Ferny Grove-Upper Kedron Neighbourhood Plan CPT



Ferny Grove-Upper Kedron Neighbourhood Plan CPT
Ferny Grove Upper Kedron
Neighbourhood Plan
Community Planning Team
Meeting notes
Meeting 3 - 14 July 2016
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Notes from Ferny Grove Upper Kedron Neighbourhood Plan Community
Planning Team Meeting 3
Meeting details
Thursday 14 July 2016
Ferny Grove Bowls Club
Community planning team members:
Adrian, Caroline, David, Emma, Erica, Fiona, Ian, James, Kylie, Liz, Mark, Milton, Peta, Renuka,
Ross, Theon and Todd.
Council Officers, Consultants and Technical Experts:
Liza Valks (meeting MC, Buckley Vann), Matt Rolley (acting Neighbourhood Planning and Urban
Renewal Manager, BCC), Mark Leary (Project Manager and Senior Urban Planner, BCC), Sonia
Kirby (acting Principal Urban Planner, Neighbourhood Planning Brisbane), Andrew Douglas, April
Tehan, Chris Tanner, Dan Clowes, Jennifer Einam, Tyson Ryan, Shilo Quinnell, Stephen Smith
(technical experts, table facilitators and scribes) and James Cole (note taker).
Elected Representatives and other Observers:
Councillor Steve Toomey, Councillor for the Ward of The Gap.
CPT members Adam, Hadi, James, Paul, Rodd and Wayne; and Councillor Julian Simmonds,
Chairman of the City Planning Committee.
1. Registration and refreshments
2. Welcome, introductions and agenda overview
3. Report back on CPT meeting no. 2 and draft Vision
4. Activity #1 – Have we got the vision right?
5. Principles for the draft strategy
6. Activity #2 – Testing the principles
7. Reporting back
8. Next steps
9. Thank you, summary and close
Welcome, introductions and agenda overview
Liza Valks (Buckley Vann) acknowledged the traditional owners of the meeting place and the
project area, and welcomed everybody to the third Community Planning Team (CPT) meeting for
the Ferny Grove-Upper Kedron Neighbourhood Plan (FGUKNP).
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In thanking everyone for giving up their time to contribute, Liza acknowledged Councillor Steve
Toomey, Councillor for The Gap. She then re-introduced the Council team that is managing the
planning process including Mark Leary, Senior Urban Planner in the Neighbourhood Planning
Brisbane team and Project Manager for the FGUKNP. Liza also introduced the project consultants
and technical experts who provided valuable input, advice and guidance for the project.
Liza advised that this was the third of four CPT meetings over approximately three months, with
each meeting adopting a particular focus for discussions, while also allowing community members
to offer input on all aspects of the neighbourhood planning process for Ferny Grove-Upper Kedron.
Next, Liza provided an overview of the meeting agenda and encouraged all CPT members to have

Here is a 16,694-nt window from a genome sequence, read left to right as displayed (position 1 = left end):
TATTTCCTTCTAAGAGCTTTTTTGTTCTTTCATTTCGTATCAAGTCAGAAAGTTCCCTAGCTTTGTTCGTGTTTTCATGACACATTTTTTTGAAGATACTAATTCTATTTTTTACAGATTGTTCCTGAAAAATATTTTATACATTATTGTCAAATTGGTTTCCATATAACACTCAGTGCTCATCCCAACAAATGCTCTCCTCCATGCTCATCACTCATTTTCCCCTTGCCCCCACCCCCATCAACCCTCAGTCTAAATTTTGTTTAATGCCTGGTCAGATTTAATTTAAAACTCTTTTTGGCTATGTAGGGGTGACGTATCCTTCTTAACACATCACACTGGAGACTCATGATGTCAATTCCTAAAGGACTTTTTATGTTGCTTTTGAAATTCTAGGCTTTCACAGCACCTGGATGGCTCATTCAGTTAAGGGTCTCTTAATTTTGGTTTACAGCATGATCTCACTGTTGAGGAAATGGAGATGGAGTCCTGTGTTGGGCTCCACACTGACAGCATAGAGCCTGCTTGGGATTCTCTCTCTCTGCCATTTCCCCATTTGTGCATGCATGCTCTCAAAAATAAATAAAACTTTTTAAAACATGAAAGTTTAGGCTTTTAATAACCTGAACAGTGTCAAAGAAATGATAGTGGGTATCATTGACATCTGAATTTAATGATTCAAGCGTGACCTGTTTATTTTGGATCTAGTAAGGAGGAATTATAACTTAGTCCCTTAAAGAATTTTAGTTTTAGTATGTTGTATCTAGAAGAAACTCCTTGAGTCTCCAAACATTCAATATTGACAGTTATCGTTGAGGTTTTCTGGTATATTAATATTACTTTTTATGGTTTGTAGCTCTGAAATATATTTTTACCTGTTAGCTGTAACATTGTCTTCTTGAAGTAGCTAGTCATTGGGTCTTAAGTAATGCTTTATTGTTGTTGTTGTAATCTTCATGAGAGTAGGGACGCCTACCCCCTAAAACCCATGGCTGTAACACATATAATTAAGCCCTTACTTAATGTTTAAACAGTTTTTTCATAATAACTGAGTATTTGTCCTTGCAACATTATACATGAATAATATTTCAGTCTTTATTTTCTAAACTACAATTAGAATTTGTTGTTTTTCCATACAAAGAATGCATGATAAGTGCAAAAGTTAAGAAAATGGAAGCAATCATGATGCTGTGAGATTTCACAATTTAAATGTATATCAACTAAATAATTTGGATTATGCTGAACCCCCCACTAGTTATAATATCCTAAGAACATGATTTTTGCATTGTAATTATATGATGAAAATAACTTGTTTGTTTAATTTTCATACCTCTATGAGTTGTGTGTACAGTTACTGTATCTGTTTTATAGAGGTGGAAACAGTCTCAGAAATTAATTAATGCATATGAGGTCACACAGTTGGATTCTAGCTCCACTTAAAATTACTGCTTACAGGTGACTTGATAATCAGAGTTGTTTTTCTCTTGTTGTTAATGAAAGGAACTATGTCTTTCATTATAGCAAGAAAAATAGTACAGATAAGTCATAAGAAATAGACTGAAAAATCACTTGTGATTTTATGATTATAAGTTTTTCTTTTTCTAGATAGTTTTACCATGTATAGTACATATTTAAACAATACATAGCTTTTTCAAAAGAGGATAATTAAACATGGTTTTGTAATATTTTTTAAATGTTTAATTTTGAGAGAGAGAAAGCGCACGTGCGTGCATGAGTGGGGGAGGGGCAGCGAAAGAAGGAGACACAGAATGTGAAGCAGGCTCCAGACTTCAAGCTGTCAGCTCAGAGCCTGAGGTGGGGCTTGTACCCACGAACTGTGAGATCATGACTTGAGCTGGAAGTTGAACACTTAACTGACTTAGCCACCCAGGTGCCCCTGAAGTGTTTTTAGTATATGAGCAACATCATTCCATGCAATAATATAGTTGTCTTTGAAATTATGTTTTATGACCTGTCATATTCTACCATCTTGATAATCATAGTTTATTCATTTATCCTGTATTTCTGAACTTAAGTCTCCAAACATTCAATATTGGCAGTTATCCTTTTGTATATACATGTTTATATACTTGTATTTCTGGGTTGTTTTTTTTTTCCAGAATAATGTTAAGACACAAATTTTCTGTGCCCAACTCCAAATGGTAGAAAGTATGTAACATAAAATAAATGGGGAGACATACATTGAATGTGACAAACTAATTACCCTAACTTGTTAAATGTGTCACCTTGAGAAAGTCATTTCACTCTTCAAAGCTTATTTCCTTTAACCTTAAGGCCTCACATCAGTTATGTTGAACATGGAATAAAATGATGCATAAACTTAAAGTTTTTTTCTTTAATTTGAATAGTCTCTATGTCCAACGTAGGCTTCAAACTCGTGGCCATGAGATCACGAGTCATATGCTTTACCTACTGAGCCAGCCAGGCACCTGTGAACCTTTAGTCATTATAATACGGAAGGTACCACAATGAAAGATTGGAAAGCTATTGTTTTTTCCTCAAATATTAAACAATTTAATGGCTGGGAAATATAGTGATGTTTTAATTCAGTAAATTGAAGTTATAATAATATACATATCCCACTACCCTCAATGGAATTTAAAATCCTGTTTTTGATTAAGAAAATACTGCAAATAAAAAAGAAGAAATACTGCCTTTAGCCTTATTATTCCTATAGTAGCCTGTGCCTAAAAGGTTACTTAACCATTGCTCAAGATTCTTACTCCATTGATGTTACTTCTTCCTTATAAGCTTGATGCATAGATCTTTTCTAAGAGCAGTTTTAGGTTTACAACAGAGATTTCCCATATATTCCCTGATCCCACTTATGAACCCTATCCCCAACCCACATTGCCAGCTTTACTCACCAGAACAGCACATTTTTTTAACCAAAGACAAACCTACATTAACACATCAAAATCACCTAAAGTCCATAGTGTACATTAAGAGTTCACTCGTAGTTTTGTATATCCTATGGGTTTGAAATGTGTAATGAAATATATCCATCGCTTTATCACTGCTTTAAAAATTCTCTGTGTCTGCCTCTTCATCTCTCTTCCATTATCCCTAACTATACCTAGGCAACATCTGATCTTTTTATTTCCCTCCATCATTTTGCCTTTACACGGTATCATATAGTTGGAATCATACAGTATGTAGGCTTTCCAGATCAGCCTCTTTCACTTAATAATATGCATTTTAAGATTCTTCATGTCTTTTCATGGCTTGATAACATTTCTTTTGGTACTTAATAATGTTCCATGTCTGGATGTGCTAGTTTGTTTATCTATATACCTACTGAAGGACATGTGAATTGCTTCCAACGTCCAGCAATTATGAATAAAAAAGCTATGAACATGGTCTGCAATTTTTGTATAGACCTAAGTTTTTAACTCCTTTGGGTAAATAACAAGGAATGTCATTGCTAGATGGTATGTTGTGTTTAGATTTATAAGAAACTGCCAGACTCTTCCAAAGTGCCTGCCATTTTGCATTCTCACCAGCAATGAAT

their say.
Report back on CPT meeting no. 2 (16 June 2016)
Liza began by providing a brief recap on the second CPT meeting held in June, where members:
generated ideas for the neighbourhood plan’s vision
received information about the planning context for the neighbourhood, including some of
the area’s unique features and natural assets
participated in detailed group discussions to flesh out the early strategy elements.
Liza then noted that at the previous CPT meeting members provided a series of “word and phrase”
comments on post-it notes, to describe how they would like the area to look and feel in 10 or 20
years’ time. These comments included the following.
Green, open space, natural habitat
Family friendly, safe
Lifestyle housing
Peaceful, rural, unchanged
Café culture
Activity, self-contained
Vibrant, authentic, mature
High tech
Renuka noted that one of her words, ‘functional’, was not included on the presentation slide.
Developing the vision
Liza then explained that the vision is a critical part of the process, as it establishes a highest-order,
strategic, long-term statement to describe what the community wants the area to be in the future.
In drafting a vision for the FGUKNP, a range of themes and ideas were drawn from the CPT’s
input, technical studies and responses to the online survey, to provide the framework for the vision:
Family-friendly and safe, with opportunities to connect and engage (focal points,
Greater housing diversity in a number of locations
Development focused around Ferny Grove railway station
Well-defined, logical road connections
Stronger public transport linkages
Continuous active transport (walking, cycling etc) connections through the neighbourhood
Green and blue corridors for environmental protection, enhancement of biodiversity and
maintenance of healthy waterways
Design for hazards management and resilience
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Activity #1: Vision
Liza then presented the draft FGUKNP vision, which read as follows.
Fringed by areas of natural bushland and located on the edge of Brisbane, the
neighbourhoods of Ferny Grove and Upper Kedron will continue to develop as
modern ‘villages’ where the community can gather and interact in a variety of
natural and man-made spaces.
Green corridors linking significant bushland areas of the Brisbane Forest Park
and Keperra Reserve, and utilising key waterway corridors such as Cedar Creek,
provide opportunities for active transport, supporting stronger pedestrian and
cycle linkages between and within neighbourhoods. These green and blue
linkages secure a strong, logical environmental corridor that contributes to the
natural scenic amenity of the neighbourhood, while also securing valuable city
and regional flora and fauna habitats.
Further development accepts and responds to bushfire and flooding hazards
which stem from the neighbourhood’s urban fringe location, its topography and
position within the Kedron and Cedar Creek catchments. Improved stormwater
management responses and healthier waterways are evident.
A variety of housing is encouraged around local focus points and transport
nodes, particularly the Ferny Grove station, which will continue as the primary
transit hub for the locality. Housing will provide choice and diversity to allow
particularly for ageing in place, but more broadly the needs of all types of
households throughout their lifecycle.
CPT members then participated in a group discussion exercise at their tables, exchanging their
views about the draft vision. In particular, members were asked to consider: